When President Barack Obama’s fiscal 2015 budget was released earlier this month, the tables in the back showed the federal deficit steadily declining from 3.7% of the gross domestic product to 1.6% of GDP in 2024. But the “Analytical Perspectives” volume, usually released with the budget, was delayed until this week. Now that it’s out, you can put that 1.6% number, well, in perspective.
Both the president’s budget and Congressional Budget Office reports provide fodder for charts that project federal revenues, spending and deficits out over the next 10 years. Those projections are inevitably wrong: No one knows how fast the economy will grow over the next decade or how fast (or slow) health care spending will rise. And that matters. In the Analytic Perspectives volume, the administration quantifies that uncertainty.
The White House budget projects that, assuming all of Mr. Obama’s tax and spending policies were embraced by Congress, the deficit would come in at 2.3% of gross domestic product in 2019.
But based on the magnitude of missed forecasts in the recent past, the Analytical Perspectives volume says—see chart at right—that there’s a 90% chance that the actual deficit in 2019 will fall between asurplus of 4.6% of GDP and a deficit of 9.1% of GDP. (Even for government work, that’s huge.)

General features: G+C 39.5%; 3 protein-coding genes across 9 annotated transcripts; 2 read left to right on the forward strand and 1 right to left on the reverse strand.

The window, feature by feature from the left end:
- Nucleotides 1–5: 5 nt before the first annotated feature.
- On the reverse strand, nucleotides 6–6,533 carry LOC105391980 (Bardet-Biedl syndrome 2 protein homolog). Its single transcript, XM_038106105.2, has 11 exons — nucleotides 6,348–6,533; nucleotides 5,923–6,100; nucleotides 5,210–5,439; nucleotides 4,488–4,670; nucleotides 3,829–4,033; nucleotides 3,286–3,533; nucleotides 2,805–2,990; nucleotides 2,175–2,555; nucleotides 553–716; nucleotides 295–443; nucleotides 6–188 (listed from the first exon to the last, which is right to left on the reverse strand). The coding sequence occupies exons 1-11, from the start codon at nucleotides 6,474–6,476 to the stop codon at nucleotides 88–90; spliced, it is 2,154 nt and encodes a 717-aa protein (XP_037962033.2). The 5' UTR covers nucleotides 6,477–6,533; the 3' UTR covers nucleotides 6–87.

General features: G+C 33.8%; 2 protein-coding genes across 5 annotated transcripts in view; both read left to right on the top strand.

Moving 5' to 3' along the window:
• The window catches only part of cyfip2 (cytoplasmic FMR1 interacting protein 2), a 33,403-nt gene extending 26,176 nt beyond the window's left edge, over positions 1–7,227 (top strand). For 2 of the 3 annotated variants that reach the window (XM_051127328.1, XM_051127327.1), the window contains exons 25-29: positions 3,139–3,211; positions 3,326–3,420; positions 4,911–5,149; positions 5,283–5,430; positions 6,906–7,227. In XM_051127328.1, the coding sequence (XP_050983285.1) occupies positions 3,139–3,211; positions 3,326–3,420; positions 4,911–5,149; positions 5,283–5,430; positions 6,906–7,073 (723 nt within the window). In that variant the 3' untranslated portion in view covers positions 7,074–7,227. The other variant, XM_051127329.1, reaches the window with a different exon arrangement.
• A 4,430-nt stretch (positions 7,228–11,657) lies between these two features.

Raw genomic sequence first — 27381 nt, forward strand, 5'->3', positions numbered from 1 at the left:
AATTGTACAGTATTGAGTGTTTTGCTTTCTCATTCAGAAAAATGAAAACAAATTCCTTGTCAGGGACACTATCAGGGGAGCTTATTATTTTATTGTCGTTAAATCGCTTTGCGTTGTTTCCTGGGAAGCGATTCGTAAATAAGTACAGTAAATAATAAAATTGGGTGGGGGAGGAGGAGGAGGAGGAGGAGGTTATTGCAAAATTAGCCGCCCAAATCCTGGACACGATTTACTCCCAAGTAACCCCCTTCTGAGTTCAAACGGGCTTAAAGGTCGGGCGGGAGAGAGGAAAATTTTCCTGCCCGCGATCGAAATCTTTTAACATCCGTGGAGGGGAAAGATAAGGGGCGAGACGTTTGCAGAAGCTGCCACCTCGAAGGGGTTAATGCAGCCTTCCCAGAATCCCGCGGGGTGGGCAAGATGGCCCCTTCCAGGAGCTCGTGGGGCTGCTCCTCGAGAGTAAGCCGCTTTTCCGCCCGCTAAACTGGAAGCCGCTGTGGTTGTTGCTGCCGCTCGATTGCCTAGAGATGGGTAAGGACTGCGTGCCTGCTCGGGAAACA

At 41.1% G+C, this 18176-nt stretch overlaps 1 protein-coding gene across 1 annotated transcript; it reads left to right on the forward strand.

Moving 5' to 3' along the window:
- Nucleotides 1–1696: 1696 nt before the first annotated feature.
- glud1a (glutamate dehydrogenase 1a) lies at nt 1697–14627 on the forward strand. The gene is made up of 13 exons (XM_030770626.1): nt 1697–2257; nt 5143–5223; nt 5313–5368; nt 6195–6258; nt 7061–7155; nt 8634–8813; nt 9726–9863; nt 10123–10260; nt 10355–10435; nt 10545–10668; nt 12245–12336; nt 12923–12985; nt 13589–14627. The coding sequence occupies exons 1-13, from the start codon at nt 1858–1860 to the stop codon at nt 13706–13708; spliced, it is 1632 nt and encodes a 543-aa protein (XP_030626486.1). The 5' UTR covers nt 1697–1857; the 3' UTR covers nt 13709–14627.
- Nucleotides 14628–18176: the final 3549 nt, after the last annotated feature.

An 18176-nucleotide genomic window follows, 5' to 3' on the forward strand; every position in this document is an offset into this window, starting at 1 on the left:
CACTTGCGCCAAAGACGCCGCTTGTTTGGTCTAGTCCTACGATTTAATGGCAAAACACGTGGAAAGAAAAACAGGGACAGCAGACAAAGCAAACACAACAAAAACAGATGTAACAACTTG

Even relatively small differences in the path of the economy can add up to big bucks. Say the economy in calendar year 2014 doesn’t do as well as the administration forecast and instead unfolds as the consensus of (slightly gloomier) economists surveyed by the Blue Chip Economic Indicators newsletter. Then the deficit in fiscal year 2019 will be $604 billion (2.8% of GDP), significantly larger than the official White House $503 billion (2.3% of GDP) forecast. On the other hand, if the economy does much better – as well as the most optimistic 10 Blue Chip forecasters predict – the deficit will be $448 billion (2.0% of GDP) in 2019.